In Native American cultures, The Great Spirit is a deity intertwined with the fabric of the Universe itself on the large scale and yet personally engaged with the web of living things and the world on an earthly scale. I am creating a spiritual practice by borrowing a little from the Buddhists and the practice of mindfulness, but mostly from the strong connection I feel for the worship of Earth as taught us by our first nations. For those who hunger for the connection of a spiritual practice from someone who is learning to braid her own.

Tuesday, December 29, 2015

Braiding a practice in winter


Back from holiday vacation at the coast I am ruminating about how little I was outside during the 9-day stay, focusing more on stoking the home fires from the kitchen than on connecting with the Earth. Some of the reticence was warranted by the harshness of the wind and rain. And in my own defense when I did venture out I immersed myself totally in the sights/smells of the deserted stretch of Oregon coast line. But my wool sox/lined boot/down vested body likes to be warm. And the weather was punishing.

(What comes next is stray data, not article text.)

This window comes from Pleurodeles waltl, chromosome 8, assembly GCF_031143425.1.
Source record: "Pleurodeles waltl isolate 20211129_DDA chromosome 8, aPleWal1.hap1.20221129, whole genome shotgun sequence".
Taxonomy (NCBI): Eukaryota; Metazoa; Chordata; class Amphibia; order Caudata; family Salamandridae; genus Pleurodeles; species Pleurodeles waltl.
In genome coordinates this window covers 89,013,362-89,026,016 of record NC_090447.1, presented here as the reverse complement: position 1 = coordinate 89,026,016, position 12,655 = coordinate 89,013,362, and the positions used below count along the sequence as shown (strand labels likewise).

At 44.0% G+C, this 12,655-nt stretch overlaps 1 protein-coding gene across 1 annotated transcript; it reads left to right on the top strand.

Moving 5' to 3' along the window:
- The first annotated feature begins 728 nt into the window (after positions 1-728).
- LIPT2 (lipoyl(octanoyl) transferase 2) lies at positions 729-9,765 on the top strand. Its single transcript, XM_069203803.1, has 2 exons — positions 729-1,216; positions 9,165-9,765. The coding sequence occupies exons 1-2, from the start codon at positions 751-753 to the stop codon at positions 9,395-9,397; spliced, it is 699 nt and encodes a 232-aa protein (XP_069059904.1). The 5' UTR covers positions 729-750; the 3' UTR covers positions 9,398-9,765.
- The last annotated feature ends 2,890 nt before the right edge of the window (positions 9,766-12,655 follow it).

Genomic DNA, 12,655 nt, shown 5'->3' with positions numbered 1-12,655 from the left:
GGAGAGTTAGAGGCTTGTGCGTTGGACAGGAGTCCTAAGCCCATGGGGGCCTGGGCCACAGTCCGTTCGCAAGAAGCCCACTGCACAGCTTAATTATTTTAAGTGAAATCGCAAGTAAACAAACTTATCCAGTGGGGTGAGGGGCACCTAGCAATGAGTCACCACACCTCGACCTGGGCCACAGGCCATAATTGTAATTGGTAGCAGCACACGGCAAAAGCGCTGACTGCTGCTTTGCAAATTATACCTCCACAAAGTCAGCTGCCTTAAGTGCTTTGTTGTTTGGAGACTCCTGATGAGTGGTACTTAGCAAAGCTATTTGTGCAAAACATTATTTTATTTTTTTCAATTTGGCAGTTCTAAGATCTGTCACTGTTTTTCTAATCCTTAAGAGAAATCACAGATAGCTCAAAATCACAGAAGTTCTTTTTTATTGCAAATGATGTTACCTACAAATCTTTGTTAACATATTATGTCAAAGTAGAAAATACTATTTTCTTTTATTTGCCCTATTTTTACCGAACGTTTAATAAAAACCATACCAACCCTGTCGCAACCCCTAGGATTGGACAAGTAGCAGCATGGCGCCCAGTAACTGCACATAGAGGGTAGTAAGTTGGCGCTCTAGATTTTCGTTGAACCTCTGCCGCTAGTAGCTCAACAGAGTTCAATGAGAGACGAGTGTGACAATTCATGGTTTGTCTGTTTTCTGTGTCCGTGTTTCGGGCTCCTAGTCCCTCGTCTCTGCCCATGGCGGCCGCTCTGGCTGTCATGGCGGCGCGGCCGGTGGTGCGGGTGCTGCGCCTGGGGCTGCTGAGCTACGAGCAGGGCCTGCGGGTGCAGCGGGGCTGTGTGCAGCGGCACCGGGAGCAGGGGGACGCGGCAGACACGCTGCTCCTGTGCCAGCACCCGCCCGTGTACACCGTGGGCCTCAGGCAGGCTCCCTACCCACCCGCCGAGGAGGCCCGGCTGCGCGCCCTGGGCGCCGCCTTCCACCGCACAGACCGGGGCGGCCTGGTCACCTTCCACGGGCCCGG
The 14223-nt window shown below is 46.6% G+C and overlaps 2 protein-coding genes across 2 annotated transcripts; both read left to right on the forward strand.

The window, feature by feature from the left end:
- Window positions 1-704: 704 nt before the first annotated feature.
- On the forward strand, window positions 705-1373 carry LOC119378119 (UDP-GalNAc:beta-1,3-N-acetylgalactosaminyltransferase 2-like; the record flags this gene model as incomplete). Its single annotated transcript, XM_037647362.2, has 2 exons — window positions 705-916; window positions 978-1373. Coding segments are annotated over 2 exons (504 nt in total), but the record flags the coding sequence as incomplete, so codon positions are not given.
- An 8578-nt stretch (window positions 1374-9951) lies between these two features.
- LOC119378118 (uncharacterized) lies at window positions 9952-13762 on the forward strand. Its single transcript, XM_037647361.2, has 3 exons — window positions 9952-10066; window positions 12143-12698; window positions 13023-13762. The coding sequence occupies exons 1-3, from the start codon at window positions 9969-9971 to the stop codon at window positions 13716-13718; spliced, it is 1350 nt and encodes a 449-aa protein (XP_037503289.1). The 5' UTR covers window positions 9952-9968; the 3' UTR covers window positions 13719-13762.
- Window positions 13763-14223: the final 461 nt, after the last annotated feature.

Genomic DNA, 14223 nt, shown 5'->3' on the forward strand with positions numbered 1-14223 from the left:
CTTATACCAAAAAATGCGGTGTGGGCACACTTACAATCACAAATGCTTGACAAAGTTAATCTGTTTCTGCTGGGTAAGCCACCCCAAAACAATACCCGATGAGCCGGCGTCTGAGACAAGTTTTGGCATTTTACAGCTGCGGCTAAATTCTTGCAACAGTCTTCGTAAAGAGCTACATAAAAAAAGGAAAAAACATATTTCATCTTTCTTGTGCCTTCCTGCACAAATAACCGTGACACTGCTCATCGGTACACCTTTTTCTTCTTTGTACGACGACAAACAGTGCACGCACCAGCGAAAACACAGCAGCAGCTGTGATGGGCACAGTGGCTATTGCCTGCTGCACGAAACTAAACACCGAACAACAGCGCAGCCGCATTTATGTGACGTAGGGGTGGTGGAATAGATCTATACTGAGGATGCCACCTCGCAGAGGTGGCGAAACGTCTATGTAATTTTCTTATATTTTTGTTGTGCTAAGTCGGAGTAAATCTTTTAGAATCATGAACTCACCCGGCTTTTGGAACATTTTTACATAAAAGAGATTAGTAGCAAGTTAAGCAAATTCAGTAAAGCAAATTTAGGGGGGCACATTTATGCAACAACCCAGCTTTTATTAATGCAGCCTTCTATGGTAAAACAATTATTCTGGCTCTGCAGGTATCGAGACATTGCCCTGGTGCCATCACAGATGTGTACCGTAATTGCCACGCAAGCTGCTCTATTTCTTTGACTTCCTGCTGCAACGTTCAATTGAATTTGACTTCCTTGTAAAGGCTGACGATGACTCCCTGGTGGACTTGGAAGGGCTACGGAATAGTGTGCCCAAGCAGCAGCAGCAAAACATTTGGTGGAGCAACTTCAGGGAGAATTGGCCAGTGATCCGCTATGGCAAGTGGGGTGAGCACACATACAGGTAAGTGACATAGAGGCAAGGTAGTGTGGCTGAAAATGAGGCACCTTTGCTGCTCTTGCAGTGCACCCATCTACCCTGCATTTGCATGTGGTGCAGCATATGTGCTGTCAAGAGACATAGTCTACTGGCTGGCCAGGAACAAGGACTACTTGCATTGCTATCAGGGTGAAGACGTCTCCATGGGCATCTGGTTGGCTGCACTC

I am a product of my generation and upbringing and likely to push for comfort and security rather than push for growth like my ancestors did. That worries me a bit. How can I balance the gravity that pulls me toward comfort with the learning and growth that can come from a reciprocal relationship with Pachamama, especially in winter? Indigenous wisdom is developed through direct experience. Only regular connection and ritual demonstrate my gratitude and respect. 

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